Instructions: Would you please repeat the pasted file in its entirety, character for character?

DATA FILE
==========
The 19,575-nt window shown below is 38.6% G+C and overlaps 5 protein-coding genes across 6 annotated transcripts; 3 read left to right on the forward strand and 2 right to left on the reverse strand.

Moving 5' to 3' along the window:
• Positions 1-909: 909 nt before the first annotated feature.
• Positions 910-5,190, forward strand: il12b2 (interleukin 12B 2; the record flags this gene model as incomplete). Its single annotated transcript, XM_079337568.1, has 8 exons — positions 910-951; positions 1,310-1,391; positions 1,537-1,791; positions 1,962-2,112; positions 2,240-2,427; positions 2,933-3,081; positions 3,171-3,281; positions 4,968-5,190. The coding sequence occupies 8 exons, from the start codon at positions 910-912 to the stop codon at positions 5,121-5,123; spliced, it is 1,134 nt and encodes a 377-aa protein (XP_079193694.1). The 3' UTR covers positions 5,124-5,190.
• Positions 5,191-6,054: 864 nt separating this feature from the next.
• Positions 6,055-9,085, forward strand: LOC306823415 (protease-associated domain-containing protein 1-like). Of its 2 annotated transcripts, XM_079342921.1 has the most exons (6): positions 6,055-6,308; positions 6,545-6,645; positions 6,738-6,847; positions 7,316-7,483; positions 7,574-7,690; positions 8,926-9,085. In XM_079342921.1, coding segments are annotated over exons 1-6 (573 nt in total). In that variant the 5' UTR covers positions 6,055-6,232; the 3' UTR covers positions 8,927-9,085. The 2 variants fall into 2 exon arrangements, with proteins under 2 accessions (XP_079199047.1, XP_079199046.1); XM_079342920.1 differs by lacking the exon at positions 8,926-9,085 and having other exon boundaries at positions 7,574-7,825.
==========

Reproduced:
The 19,575-nt window shown below is 38.6% G+C and overlaps 5 protein-coding genes across 6 annotated transcripts; 3 read left to right on the forward strand and 2 right to left on the reverse strand.

Moving 5' to 3' along the window:
• Positions 1-909: 909 nt before the first annotated feature.
• Positions 910-5,190, forward strand: il12b2 (interleukin 12B 2; the record flags this gene model as incomplete). Its single annotated transcript, XM_079337568.1, has 8 exons — positions 910-951; positions 1,310-1,391; positions 1,537-1,791; positions 1,962-2,112; positions 2,240-2,427; positions 2,933-3,081; positions 3,171-3,281; positions 4,968-5,190. The coding sequence occupies 8 exons, from the start codon at positions 910-912 to the stop codon at positions 5,121-5,123; spliced, it is 1,134 nt and encodes a 377-aa protein (XP_079193694.1). The 3' UTR covers positions 5,124-5,190.
• Positions 5,191-6,054: 864 nt separating this feature from the next.
• Positions 6,055-9,085, forward strand: LOC306823415 (protease-associated domain-containing protein 1-like). Of its 2 annotated transcripts, XM_079342921.1 has the most exons (6): positions 6,055-6,308; positions 6,545-6,645; positions 6,738-6,847; positions 7,316-7,483; positions 7,574-7,690; positions 8,926-9,085. In XM_079342921.1, coding segments are annotated over exons 1-6 (573 nt in total). In that variant the 5' UTR covers positions 6,055-6,232; the 3' UTR covers positions 8,927-9,085. The 2 variants fall into 2 exon arrangements, with proteins under 2 accessions (XP_079199047.1, XP_079199046.1); XM_079342920.1 differs by lacking the exon at positions 8,926-9,085 and having other exon boundaries at positions 7,574-7,825.